Do your exhaust vents terminate at your soffits?

The building codes specify that exhaust fans shall not terminate in the attic or soffits. While there are those that argue “at the soffits” is not the same as “through the soffits,” I think it pretty much amounts to the same thing.

The reasons we do not want to vent warm moist air into attics is well known and documented. It can lead to mold growth and other four letter words.

So what exactly does the code say:

M1501.1 Outdoor discharge. Air shall not be exhausted into an attic, soffit, ridge vent or crawl space.

That seems straightforward enough, and since “aimed at the soffit” is still in the attic, my personal opinion is, when the code says “Shall not be exhausted into a …..soffit,” they are meaning “through the soffit” as well.

So let’s forget about the code, and let’s see if my opinion can be supported by building science.

Wow, do we really have to go to “science?”

What are the building conditions that would come into play to sort this all out? Typically, or at least most of the time, in a properly vented attic, the attic space is under negative pressure relative to the higher pressures at the soffits and at the ridge. Because of this, air is attempting to push its way into the negative air space to make balance–24/7. All air in the vicinity of the soffit vents is forcing its way into the vents.

Now lets place a bathroom exhaust fan vent right at the soffit vents.

We are exhausting warm, wet, buoyant air that it is already moving upward and increasing the pressure in the area of the soffits. This increase in pressure difference between the attic space and the soffits makes that warm wet air work even harder to get into the attic.

In this picture, you can see evidence of where corrections have been made of the four vents that terminated too close to the soffit. The opening have been covered over, and hopefully they now terminate properly through the roof.

The staining on the siding above the lower vents is consistent with the buoyancy of the air from the vents.

Staining above the soffit vents on the underside of the roof sheathing is consistent with the upper vent’s previous termination at the soffits.

I think the codes need to clean this up a bit and require minimum distances to vented soffits.  Any current guidelines are at best “vague.”

Until then we should resort to good sense.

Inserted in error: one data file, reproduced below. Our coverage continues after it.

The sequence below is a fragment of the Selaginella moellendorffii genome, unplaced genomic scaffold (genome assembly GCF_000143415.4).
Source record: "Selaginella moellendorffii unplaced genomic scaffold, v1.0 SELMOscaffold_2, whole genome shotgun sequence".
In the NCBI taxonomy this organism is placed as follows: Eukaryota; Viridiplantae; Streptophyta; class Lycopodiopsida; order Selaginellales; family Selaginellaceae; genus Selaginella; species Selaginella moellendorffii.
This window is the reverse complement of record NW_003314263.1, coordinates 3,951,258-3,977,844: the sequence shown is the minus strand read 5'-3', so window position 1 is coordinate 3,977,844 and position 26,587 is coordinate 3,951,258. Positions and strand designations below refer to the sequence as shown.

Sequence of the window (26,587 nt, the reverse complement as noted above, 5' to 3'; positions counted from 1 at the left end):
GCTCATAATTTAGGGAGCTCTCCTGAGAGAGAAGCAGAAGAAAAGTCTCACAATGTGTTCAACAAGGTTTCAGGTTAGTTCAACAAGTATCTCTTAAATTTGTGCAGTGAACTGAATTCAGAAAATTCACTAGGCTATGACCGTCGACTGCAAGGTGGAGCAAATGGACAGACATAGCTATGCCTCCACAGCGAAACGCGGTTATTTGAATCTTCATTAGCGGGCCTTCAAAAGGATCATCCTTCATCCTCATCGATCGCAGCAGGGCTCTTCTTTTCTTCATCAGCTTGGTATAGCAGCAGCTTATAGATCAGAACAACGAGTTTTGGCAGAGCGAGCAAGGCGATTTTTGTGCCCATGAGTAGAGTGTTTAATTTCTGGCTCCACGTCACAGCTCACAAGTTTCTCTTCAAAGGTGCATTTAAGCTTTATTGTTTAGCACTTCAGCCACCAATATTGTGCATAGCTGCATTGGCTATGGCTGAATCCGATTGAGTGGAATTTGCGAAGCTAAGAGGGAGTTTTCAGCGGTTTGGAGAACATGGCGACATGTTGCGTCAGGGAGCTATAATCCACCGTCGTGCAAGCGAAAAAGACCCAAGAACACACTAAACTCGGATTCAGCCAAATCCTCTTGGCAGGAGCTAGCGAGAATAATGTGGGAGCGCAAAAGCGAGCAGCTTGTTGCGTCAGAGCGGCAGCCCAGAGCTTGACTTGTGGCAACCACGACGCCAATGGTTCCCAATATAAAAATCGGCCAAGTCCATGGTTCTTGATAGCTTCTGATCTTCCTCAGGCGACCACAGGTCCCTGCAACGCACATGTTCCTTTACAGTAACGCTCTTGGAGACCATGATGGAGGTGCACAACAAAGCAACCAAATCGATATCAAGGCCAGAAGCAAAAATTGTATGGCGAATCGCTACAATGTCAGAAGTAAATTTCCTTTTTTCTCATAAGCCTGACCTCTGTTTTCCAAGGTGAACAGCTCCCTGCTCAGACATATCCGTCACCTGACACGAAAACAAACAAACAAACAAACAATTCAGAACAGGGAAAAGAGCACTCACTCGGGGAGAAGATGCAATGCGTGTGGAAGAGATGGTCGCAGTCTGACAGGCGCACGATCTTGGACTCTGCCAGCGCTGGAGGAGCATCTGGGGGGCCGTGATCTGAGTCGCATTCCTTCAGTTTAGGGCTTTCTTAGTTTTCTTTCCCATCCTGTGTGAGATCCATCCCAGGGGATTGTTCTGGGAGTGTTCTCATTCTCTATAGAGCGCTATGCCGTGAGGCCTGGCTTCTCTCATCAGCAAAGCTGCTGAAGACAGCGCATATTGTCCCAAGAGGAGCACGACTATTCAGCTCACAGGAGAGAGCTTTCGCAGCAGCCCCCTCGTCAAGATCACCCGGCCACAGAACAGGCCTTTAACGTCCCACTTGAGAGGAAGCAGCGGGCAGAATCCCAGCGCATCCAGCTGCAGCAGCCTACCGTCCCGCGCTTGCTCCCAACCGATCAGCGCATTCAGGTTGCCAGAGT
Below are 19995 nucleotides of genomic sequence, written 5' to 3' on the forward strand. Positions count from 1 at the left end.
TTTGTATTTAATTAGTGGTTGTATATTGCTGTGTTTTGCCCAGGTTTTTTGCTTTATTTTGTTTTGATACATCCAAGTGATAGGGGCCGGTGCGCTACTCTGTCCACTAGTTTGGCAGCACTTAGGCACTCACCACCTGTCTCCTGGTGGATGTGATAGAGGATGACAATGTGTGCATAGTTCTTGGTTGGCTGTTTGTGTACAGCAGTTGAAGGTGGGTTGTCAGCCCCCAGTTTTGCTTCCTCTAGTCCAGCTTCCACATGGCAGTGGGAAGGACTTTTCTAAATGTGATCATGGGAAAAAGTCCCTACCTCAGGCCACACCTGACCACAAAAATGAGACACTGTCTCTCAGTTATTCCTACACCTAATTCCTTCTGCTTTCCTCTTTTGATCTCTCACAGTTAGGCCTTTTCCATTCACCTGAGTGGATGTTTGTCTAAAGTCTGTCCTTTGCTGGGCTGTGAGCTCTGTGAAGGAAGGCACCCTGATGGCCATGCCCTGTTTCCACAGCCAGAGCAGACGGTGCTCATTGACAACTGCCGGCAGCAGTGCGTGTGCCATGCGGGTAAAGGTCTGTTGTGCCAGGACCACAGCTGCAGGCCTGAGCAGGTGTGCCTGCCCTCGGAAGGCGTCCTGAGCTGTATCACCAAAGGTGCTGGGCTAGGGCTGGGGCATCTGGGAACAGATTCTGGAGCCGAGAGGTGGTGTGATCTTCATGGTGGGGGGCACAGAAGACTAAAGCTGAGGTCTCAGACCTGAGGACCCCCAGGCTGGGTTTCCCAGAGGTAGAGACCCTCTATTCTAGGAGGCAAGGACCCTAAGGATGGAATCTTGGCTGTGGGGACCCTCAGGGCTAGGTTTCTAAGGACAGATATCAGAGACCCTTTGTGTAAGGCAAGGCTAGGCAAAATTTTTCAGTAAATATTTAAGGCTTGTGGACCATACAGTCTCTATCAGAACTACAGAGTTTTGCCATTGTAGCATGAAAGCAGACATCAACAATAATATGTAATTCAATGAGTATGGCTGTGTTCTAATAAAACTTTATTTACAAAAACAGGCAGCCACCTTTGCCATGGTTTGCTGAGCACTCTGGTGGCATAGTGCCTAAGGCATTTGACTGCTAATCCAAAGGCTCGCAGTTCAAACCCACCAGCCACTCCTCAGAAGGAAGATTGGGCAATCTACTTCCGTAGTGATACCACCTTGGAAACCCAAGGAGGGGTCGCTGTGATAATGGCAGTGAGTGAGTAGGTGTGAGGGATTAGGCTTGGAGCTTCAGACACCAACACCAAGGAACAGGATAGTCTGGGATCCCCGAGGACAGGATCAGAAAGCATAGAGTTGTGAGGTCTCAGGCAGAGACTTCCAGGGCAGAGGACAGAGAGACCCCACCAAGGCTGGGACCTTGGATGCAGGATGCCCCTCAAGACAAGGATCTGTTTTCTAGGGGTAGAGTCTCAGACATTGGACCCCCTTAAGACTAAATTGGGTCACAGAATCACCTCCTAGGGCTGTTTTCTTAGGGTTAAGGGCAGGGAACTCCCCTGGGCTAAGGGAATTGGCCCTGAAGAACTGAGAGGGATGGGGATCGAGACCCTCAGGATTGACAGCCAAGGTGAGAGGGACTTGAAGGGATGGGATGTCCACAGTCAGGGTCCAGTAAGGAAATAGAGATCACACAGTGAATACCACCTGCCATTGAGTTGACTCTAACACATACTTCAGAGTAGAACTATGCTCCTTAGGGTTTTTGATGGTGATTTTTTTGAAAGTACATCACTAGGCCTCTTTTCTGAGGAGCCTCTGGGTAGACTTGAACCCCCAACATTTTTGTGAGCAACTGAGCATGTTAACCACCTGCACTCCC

Charles Buell, Real Estate Inspections in Seattle

 

New study finds that water runs down hill! Who knew?

Today is a day that will live in infamy as the discovery that water runs down hill was announced by a previously unknown kindergarten teacher in Seattle, Washington (obviously not the other Washington).

The teacher’s class of kindergartners, using standard garden hoses, Odwalla fruit juices and hamster slides, showed beyond a reasonable doubt that water does in fact run down hill. Before this day, this fact was obviously not known.

Because of how recent this discovery is, it is projected that there are still thousands of builders constructing homes unaware of the new information.

Many builders have expressed surprise at the way gravity affects water. Some even reacted with denial and accusations. Many were heard to say that the kindergartners, “don’t know what they are talking about—obviously!” Others remarked at how this information will be costly in the building of new homes from here on out.

Others called for further studies prior to jumping to rash conclusions.

Still others argued that government meddling in a free economy was likely involved. After all why shouldn’t someone be able to build a house any way they want regardless of what water does or does not do?

The very notion that flashings would now be required over any trim boards that are nailed on top of siding, above windows and doors, seemed just preposterous. But the fact that water was now known to be affected by gravity seemed difficult to reconcile with the industry standard of not installing any flashings at all. Is it any wonder that builders everywhere are crying foul?

Head flashing is missing

Head flashing is missing

Some builders, when shown pictures of the problem, merely argued for more caulk–although that did not seem to impress the kindergartners very much.

And caulking won't be good either

And caulking won’t be good either

It remains to be seen how this new information will affect home construction. Many experts belief that the information will be ignored and standard building practice will not be affected at all.

Only time will tell

By Charles Buell, Real Estate Inspections in Seattle

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Walkways and Bridges

While we all would love to have a moat around our castle, the walkways to today’s castles generally don’t have to be too concerned with how well they can deter invading marauders or emissaries from Game of Thrones.

If today’s castles can keep out an occasional crusading evangelist, political campaigner or vacuum cleaner salesman, that is all we can hope for.

I am sure some designer or architect spent considerable time designing the bridge to the front entryway of this castle–crossing over the carefully rock-lined artificial stream.

The Castle Road

But really…..is this acceptable for night time visitors to the home? How about a hoard of little trick-or-treaters? How easy would it be to take an inadvertent swim with the alligators from one slight miss-step?

I don’t even want to think about wheel chairs.

This might be a good example of the codes being a “minimum” standard. In the days of castles there might be armored guards to throw you in the moat. While not required by today’s standards, a barrier/guard would certainly be prudent on the path to this castle—or having a very good insurance policy.

Some designs are simply a lawsuit away from becoming the latest code change.

Charles Buell, Real Estate Inspections in Seattle